The 54-year-old was also cleared of conspiracy to possess a shotgun with intent to endanger life, while Dixon was found guilty of the same offence and given a life sentence with a minimum of eight years, the court official said.

Sayers and a third defendant, Michael McDougall, 50, were convicted of perverting the course of justice over a false statement given in 2017.

Convicted murderer McDougall, who is serving a life sentence, told “a pack of lies” by trying to claim he was the gunman in the incident, jurors heard.

As a result, he was given two years to run consecutively after his current life sentence

Sayers had previously been cleared of ordering another murder – the doorstep shooting of a man in 2000 – and subsequently cleared of nobbling the Leeds jury in that case.

However, he is a convicted robber and tax evader and is said to be a name to be feared in Tyneside.

Northern Echo

Details of the murder conviction can be found here.

Michael McDougall.

Michael McDougall.

A killer who murdered a takeaway boss has been found guilty of perverting the course of justice after claiming to be a gunman responsible for a nightclub shooting.

Michael McDougall, 50, previously of Hylton Avenue, Marsden, South Shields and now an inmate of HMP Wakefield, has been found guilty of the charge following a trial at the Old Bailey in London.

The offence relates to a drive-by shooting outside Tup Tup Palace in Newcastle, on June 6, 2015.

A 24-year-old doorman was shot in the arm when a gunman on a motorbike opened fire using a sawn-off shotgun.

McDougall was jailed for a life sentence of 34 years in April 2016 after he was found guilty of shooting Sunderland dad-of-two Tipu Sultan.

The 32-year-old businessman had run the Herbs & Spice Kitchen takeaway in Lake Avenue, Marsden, South Shields, with his family.

McDougall was also found guilty of two charges of possessing a firearm with intent to endanger life following a trial at Newcastle Crown Court.

His co-accused Michael Mullen, 24, of Hawthorne Avenue, Cleadon Park, South Shields, who had taken McDougall to and from the murder scene on the back of a motorbike, was cleared of murder but found guilty of manslaughter.

He was jailed for 12 years.

Just weeks after he was jailed McDougall launched an appeal against his conviction, which was denied by a judge.

Today, McDougall was found guilty of perverting the justice over a false statement made in 2017 as part of the inquiry into the Tup Tup incident.

The court heard the convicted murderer told “a pack of lies” by trying to claim he was the gunman, jurors heard.

He was jointly charged and stood trial alongside John Henry Sayers, 54, of Fossway, Walker, Newcastle, and Michael Dixon, 50, of no fixed address, who were accused of conspiracy to murder and conspiracy to possess a firearm.

Sayers, a well-known hard man, has been cleared of ordering the ride-by shooting of a bouncer because his son had been thrown out of a nightclub, but has been told he still faces a prison term for perverting the course of justice.

The court heard doorman Matthew McCauley was lucky to survive the shooting, which also left two other members of staff injured.

Sayers was accused of ordering Dixon to carry out the shooting after his son was ejected from the club weeks before.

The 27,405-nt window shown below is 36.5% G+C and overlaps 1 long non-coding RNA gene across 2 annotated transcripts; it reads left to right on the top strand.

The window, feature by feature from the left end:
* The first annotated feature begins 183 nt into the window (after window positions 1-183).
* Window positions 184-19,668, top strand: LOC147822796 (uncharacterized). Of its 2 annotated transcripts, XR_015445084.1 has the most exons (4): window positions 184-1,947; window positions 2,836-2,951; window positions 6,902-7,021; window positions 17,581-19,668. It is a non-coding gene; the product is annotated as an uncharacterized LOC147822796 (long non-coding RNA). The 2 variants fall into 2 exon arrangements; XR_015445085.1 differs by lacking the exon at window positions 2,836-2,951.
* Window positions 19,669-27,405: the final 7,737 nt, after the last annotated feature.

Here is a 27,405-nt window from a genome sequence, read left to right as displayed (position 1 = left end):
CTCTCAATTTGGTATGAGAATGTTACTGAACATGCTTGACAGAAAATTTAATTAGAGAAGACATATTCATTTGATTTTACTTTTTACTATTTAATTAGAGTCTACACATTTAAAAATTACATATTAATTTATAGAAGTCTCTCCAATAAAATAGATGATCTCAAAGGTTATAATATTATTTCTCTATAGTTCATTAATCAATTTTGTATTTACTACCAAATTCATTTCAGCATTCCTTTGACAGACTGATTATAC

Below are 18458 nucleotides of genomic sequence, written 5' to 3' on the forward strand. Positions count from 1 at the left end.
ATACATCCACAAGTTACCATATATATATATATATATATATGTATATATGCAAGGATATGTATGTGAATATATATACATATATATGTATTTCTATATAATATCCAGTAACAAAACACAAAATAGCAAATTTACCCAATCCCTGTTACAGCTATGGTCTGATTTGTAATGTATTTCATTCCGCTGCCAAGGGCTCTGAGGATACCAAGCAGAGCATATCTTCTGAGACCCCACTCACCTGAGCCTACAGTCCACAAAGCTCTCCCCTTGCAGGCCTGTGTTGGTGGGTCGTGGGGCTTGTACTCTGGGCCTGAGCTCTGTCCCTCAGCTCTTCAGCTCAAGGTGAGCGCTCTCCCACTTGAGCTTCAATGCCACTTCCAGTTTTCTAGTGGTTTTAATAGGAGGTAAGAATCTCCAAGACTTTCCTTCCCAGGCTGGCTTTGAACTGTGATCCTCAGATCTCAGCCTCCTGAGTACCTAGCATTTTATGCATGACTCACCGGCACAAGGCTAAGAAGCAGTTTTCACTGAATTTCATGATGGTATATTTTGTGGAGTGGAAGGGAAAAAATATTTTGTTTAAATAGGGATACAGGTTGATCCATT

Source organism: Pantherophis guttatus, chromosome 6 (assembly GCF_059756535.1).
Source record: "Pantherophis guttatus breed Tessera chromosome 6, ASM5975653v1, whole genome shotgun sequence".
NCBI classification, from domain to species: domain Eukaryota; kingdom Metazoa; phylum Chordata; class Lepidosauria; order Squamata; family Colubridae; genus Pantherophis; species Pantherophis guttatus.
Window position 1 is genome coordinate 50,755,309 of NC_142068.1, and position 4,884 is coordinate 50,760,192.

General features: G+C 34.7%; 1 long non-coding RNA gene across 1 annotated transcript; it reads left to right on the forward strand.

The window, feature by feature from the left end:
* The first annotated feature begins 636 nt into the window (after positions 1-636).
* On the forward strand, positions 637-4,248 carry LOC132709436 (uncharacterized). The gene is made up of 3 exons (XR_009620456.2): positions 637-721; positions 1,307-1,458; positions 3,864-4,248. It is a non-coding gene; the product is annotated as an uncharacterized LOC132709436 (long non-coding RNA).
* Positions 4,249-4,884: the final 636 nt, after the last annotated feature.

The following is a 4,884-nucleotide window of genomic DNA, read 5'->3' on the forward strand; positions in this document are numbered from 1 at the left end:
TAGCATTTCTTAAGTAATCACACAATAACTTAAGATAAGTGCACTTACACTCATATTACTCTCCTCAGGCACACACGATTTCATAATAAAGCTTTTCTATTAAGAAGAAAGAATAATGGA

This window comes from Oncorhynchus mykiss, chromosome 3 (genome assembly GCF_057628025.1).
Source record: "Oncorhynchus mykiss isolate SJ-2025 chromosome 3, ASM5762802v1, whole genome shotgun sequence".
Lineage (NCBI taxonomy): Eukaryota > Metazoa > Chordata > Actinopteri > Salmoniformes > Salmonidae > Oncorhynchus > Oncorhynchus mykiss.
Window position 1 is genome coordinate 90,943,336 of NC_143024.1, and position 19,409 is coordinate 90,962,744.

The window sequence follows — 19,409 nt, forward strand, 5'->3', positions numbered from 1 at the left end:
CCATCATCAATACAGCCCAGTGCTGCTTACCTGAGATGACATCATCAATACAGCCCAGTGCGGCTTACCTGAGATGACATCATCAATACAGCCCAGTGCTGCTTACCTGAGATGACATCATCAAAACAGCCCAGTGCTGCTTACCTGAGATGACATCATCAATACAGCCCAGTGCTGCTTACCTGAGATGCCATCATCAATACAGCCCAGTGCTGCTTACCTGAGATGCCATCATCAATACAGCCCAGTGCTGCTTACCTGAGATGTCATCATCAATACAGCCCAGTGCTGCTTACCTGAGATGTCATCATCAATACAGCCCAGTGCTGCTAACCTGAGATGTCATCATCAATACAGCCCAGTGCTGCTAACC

An Old Bailey jury deliberated for more than 30 hours to find Sayers and Dixon, both from Walker in Newcastle, not guilty of conspiracy to murder.

The pair gave audible sighs of relief in the dock as they were cleared of the offence.

Sayers was also acquitted of conspiring to possess a shotgun with intent to endanger life, while Dixon was found guilty by a majority of 11 to one.

Judge Mark Lucraft QC told serving prisoner Dixon he would take into account that he had already been convicted of another offence committed around the same time.

A fourth defendant – Russell Sturman, 26, from Gosforth, Newcastle – hugged his co-accused in the dock after being cleared of assisting an offender.

Before the trial started, there had been an unsuccessful application by the prosecution to try the case without a jury and it was held well away from Sayers’ home turf in the North East.

Sayers had already been cleared of ordering another murder – the doorstep shooting of a man in 2000 – and subsequently cleared of nobbling the Leeds jury in that case.

However, he is a convicted armed robber and tax-evader and said to be a name to be feared on Tyneside.

Sayers’ son had been thrown out of the trendy Tup Tup Palace and was punched by a doorman weeks earlier.

Prosecutor Simon Denison QC said Sayers had “acquired and promoted a reputation”, and he wouldn’t allow his name to be “disrespected”.

Sayers’ reputation “as a man to be feared” meant “doors are opened for his family”, he added.

“Of course, that only lasts as long as the reputation is believed to be justified – which means that if his family is disrespected, violence has to follow.”

The family was given free entry to clubs without having to queue and free access to VIP areas “just to avoid serious trouble”.

The convicted defendants were remanded into custody to be sentenced at the Old Bailey on Friday, September 21.

A Northumbria Police spokesman said: “This case was thoroughly investigated by a team of dedicated detectives.

“The evidence was subjected to careful scrutiny before a decision was taken to charge and it was only right that this evidence was put in front of a jury.

“We respect the decision the jury has made.”

Sunderland Echo